Flint plunged his hand into the raging river filled to the brim with the melted snow that ran down from the High Mountains. It wouldn’t burst its banks today, but more rain would almost certainly push it over the edge. It had been relentless this year, even as they moved into the hotter months. He had to remain cautious.
He wandered back to his satchel and removed his gauntlets and daggers, carefully laying them on the ground. He retrieved his well-crafted fishhook and gently threaded it with a horsehair line. Upon tying it off and testing it for strength, he wound the line around a large stick to create a useable fishing pole.
He leaned the pole against a trunk and moved into the forest, searching for large fallen branches or hidden nooks within each tree. He quickly found a rotting log that had been competing for a newly created spot in the upper canopy until the wind must have ripped it from its youthful roots and sent it tumbling to the ground. He lowered his centre of gravity and placed both his hands on the log. He pushed and strained, but it refused to move. Flint scanned the forest, looking for the large brown blur that often raced around, having fun while he provided, but Volk was nowhere to be seen. He put his fingers to his mouth and whistled loudly, waiting for the rumbling of the ground as she approached. Nothing. She must’ve found a warm patch—Nice life for some.
He returned to the log, where he discovered an indent perfect for leverage. He reset himself low, this time with both hands on the dent. He stood with all his might, arms shaking, core engaged, straining, and grunting until it slowly separated from the ground. Flint heaved it to the side, revealing a world of bugs and insects that had made their home underneath and within the decaying wood. He stared at the scrambling creatures running for the safety of darkness. His eyes followed them, mesmerised as they burrowed their way into each little crack. Every point of the log was inundated with movement, countless little creatures that had chosen to make this their home, their whole world. Focus. If he waited much longer, they would all crawl away. There! Three white moth larvae lay wiggling in the dirt; their juicy bodies looked perfect for catching his dinner.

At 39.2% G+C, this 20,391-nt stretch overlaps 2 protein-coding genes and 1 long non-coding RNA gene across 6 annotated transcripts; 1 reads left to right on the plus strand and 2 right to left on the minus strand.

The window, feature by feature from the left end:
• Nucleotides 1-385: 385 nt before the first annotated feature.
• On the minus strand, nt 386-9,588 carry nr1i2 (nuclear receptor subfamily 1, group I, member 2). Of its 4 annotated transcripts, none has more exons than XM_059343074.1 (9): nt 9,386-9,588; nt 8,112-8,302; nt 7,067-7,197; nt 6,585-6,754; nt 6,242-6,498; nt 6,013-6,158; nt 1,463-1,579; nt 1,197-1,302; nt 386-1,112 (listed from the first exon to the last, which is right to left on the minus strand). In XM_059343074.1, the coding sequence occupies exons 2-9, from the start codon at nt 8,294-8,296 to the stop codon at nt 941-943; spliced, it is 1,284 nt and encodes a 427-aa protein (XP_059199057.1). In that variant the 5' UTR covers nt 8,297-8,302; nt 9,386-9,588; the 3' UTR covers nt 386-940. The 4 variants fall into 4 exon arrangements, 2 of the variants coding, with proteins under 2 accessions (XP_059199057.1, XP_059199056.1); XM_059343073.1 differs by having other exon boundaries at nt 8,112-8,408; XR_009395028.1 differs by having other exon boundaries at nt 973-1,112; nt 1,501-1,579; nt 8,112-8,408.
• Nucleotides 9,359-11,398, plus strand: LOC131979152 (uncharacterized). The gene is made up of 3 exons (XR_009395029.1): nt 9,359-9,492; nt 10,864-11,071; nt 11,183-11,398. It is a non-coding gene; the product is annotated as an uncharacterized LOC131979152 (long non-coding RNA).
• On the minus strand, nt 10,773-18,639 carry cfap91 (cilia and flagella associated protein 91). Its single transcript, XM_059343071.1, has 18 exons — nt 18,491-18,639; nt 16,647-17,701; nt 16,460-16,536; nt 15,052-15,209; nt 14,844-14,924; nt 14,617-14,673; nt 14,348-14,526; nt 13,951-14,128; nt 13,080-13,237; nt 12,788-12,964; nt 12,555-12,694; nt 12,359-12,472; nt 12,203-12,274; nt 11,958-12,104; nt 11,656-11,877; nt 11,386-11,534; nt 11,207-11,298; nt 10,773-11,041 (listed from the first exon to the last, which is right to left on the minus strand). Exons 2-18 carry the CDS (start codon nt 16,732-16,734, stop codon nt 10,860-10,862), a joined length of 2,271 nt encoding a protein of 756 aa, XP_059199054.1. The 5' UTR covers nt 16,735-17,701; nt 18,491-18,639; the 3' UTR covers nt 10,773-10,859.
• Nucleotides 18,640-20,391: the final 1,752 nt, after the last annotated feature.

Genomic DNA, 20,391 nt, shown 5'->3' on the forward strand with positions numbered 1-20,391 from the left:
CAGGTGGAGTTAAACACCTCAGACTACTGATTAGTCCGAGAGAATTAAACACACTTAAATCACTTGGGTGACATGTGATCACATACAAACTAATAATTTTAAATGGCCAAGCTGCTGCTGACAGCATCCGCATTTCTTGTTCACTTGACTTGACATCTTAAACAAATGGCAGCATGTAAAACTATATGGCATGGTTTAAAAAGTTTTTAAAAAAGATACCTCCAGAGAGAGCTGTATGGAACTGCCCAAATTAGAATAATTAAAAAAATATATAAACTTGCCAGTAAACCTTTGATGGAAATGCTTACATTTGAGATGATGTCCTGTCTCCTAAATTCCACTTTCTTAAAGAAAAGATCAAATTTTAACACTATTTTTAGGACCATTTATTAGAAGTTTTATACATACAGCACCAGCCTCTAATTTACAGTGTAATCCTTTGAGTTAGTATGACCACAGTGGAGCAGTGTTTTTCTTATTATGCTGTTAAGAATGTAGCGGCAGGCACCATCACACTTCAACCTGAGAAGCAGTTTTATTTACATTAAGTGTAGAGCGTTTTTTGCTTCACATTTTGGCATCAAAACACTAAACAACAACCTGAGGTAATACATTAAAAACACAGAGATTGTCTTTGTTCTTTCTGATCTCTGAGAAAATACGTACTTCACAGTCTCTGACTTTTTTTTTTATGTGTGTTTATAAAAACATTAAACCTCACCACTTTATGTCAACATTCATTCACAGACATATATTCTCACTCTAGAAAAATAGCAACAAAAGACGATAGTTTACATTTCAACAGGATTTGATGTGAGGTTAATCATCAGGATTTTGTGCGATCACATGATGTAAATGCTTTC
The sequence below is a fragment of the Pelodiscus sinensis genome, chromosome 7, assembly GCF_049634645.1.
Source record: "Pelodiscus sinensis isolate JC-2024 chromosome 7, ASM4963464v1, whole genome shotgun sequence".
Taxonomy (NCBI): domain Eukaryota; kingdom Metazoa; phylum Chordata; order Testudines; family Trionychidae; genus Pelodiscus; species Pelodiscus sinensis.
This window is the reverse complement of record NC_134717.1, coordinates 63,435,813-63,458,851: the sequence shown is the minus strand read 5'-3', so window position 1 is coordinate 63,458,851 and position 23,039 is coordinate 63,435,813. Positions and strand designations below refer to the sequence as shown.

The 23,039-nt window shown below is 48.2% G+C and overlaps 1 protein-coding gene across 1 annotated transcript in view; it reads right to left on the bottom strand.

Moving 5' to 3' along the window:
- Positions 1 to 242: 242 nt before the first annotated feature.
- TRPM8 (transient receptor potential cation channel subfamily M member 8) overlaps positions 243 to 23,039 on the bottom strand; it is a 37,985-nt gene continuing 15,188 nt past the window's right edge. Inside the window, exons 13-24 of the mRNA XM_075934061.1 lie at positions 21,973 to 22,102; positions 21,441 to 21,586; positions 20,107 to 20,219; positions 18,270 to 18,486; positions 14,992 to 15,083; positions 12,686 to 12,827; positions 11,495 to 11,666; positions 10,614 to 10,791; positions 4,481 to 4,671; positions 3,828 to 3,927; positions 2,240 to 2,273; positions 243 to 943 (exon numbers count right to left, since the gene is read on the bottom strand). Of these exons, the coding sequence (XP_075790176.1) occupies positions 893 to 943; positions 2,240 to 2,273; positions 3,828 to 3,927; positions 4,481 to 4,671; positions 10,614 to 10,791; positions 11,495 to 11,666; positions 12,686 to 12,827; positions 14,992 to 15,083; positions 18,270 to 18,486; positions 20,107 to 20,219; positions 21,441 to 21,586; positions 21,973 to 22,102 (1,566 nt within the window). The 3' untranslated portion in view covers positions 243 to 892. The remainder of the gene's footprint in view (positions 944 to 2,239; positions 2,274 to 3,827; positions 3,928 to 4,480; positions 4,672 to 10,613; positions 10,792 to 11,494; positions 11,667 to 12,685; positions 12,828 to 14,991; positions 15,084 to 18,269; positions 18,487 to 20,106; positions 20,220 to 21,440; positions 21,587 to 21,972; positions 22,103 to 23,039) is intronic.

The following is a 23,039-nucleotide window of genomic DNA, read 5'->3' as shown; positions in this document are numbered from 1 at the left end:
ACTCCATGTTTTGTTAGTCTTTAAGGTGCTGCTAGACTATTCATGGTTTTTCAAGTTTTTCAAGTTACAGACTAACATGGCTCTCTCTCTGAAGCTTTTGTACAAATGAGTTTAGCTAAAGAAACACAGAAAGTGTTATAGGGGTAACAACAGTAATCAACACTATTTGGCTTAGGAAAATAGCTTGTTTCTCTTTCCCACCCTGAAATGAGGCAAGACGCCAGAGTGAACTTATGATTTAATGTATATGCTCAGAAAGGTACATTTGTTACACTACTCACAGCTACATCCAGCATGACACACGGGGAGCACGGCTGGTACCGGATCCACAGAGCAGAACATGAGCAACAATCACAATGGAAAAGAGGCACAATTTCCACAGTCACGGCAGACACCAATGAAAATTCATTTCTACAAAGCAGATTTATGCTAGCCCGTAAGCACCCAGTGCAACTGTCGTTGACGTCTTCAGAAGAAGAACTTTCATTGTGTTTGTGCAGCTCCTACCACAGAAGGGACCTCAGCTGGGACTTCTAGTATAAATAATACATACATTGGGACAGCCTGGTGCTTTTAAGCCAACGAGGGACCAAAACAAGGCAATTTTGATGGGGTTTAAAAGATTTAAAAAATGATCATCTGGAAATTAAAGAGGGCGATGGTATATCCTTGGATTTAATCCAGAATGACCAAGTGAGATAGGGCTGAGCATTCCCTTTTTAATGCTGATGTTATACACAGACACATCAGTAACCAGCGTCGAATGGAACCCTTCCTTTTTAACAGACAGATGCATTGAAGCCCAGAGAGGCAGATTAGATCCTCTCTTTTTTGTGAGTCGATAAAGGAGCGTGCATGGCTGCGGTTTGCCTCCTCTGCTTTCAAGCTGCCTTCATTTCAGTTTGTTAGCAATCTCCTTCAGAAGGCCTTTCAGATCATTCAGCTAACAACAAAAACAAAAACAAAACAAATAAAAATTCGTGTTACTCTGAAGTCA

He scooped them up and returned to the bank where he peered into the water, searching for tiny bubbles of air that breached the surface. This part was a waiting game, and Flint was patient; he would allow the fish to reveal themselves. Although… it seemed the river was flowing too aggressively to be of much help today.
A movement on the opposite bank caught his eye. He snapped his head towards it and stayed perfectly still, waiting for the offender to reveal themselves. He scanned the trees for faces, the trunks for misplaced leaves, the ground for unusual patterns. This could be a long game to play. He was willing to participate. His squat position soon made his calves burn and his quads shake, yet he was determined to push through. And so, he did, for what felt like an entire section until he began to doubt the legitimacy of what he saw. Aching and eager to return some blood to his legs, he thought about giving up when finally, he spied the movement—A black woodpecker poking its head out of a small hole in the side of a tree. Flint sighed loudly and rubbed his legs back awake as he wandered up and down the bank. A waste of time. Not that he had any shortage of that. Maybe he should’ve been grateful for the distraction.
Flint returned to his fishing pole and snatched it up, still unable to track any signs of fish; he would have to settle on a segment of water that looked deeper than the rest. He skewered one of the larvae on his hook and returned the other two to a leather pouch sitting at his waist. He threw his line in the water, waited for the deer tail lure to reach its furthest point, and then threaded his makeshift pole through a nearby forked pine tree. There was no way a fish could steal his hook now. Not again. Surely not again.